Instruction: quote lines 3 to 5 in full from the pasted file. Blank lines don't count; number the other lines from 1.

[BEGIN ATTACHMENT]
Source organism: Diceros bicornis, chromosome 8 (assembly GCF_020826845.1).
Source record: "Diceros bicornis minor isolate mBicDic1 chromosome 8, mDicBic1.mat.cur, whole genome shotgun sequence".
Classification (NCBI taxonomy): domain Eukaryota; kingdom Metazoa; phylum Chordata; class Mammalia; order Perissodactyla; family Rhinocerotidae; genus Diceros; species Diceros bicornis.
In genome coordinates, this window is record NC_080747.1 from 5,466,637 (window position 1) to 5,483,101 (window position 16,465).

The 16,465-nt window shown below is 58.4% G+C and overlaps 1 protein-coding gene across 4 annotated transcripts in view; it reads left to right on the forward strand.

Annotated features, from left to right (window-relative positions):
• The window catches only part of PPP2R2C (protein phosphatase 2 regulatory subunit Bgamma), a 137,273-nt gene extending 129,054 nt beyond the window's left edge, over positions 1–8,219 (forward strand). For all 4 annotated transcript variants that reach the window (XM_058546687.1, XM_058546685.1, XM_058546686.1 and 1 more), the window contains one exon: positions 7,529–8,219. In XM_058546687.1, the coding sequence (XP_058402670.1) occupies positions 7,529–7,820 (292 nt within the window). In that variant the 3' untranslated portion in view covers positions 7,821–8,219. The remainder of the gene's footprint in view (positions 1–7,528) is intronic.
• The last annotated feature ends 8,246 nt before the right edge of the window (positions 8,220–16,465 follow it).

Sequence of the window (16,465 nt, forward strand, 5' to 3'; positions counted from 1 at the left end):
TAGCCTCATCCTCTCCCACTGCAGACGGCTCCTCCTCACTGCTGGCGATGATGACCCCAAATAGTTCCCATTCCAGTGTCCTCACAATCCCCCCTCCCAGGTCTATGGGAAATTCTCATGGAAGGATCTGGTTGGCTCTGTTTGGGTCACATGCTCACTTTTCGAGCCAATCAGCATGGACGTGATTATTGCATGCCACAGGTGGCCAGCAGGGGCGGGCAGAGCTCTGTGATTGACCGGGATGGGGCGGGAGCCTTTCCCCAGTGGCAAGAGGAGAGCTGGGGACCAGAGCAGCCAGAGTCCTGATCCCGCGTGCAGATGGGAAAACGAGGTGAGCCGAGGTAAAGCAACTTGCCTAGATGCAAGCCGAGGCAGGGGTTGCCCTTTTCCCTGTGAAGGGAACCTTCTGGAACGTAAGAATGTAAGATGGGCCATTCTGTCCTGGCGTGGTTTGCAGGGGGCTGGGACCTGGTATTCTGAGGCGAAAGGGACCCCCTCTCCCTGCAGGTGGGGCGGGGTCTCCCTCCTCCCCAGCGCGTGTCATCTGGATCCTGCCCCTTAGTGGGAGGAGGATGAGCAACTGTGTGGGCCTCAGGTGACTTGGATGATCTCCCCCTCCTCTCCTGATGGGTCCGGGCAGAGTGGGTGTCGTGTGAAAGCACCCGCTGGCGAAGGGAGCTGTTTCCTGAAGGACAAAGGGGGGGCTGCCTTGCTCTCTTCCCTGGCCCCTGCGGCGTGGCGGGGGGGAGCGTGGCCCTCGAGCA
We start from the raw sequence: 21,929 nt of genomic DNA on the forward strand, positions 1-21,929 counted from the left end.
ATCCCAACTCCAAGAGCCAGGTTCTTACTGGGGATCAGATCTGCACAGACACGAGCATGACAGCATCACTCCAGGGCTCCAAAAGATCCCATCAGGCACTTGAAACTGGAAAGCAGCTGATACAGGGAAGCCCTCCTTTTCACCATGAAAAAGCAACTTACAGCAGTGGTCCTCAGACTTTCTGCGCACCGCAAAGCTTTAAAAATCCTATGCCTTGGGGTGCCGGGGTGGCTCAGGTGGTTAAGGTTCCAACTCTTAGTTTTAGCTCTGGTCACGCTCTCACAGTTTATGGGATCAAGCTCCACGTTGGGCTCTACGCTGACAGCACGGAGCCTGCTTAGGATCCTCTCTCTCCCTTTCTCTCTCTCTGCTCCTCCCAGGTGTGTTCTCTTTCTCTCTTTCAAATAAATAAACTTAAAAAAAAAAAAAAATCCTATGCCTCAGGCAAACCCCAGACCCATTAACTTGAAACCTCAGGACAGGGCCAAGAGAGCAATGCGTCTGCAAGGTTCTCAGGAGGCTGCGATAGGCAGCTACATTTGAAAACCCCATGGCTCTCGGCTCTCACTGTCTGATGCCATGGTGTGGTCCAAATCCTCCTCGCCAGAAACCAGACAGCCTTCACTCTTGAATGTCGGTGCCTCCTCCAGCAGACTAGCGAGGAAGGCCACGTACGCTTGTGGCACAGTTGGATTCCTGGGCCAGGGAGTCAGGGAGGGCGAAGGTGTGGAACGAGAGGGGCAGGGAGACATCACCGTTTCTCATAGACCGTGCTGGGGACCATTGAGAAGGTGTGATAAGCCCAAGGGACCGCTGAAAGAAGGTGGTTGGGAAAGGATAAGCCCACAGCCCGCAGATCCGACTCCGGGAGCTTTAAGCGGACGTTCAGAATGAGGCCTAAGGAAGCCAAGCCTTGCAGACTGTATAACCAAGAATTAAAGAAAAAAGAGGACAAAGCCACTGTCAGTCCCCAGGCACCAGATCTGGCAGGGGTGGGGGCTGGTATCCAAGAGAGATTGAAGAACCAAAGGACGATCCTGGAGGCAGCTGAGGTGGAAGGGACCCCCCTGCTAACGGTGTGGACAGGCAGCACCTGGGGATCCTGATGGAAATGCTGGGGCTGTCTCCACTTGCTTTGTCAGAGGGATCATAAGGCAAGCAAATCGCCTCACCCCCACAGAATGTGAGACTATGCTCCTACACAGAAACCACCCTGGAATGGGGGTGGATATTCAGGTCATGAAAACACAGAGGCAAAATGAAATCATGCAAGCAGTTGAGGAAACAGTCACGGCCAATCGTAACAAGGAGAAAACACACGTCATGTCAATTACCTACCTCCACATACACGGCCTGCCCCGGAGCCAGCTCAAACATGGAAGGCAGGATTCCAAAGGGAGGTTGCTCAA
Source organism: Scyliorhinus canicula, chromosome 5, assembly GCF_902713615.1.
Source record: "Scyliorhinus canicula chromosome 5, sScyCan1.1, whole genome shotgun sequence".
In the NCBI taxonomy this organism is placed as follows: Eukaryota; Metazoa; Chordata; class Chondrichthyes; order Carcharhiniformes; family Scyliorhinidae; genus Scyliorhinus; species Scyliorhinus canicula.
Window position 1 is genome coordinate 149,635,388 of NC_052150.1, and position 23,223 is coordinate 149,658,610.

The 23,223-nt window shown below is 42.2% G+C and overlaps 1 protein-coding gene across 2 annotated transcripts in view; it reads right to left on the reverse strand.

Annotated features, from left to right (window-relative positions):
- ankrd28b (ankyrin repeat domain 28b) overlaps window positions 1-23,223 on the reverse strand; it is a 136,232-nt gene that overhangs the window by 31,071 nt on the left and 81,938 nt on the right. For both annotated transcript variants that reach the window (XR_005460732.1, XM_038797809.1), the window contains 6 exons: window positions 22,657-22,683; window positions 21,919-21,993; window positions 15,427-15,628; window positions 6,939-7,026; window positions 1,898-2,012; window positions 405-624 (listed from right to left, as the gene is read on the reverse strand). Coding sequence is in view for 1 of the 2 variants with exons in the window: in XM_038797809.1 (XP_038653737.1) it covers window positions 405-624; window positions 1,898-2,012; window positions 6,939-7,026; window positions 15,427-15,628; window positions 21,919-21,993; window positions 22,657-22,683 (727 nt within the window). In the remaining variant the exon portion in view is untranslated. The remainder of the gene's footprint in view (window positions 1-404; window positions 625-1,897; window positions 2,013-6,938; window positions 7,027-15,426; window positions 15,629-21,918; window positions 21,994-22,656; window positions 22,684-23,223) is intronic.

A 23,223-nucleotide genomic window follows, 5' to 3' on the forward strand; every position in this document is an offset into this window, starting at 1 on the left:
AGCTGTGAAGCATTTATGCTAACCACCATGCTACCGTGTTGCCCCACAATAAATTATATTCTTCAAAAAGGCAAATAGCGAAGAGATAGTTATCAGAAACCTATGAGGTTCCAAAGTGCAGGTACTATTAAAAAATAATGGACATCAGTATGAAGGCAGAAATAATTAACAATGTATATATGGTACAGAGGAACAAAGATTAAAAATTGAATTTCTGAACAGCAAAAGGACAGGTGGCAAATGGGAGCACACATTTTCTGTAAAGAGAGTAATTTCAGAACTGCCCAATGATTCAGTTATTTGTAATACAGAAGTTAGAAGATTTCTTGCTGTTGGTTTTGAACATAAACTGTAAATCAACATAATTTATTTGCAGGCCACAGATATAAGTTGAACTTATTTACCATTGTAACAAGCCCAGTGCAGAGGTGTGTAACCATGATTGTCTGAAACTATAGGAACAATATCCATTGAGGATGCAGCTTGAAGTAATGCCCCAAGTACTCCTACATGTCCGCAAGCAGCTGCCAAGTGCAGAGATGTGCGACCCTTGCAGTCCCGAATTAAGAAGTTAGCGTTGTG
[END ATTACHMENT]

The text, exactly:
Classification (NCBI taxonomy): domain Eukaryota; kingdom Metazoa; phylum Chordata; class Mammalia; order Perissodactyla; family Rhinocerotidae; genus Diceros; species Diceros bicornis.
In genome coordinates, this window is record NC_080747.1 from 5,466,637 (window position 1) to 5,483,101 (window position 16,465).

The 16,465-nt window shown below is 58.4% G+C and overlaps 1 protein-coding gene across 4 annotated transcripts in view; it reads left to right on the forward strand.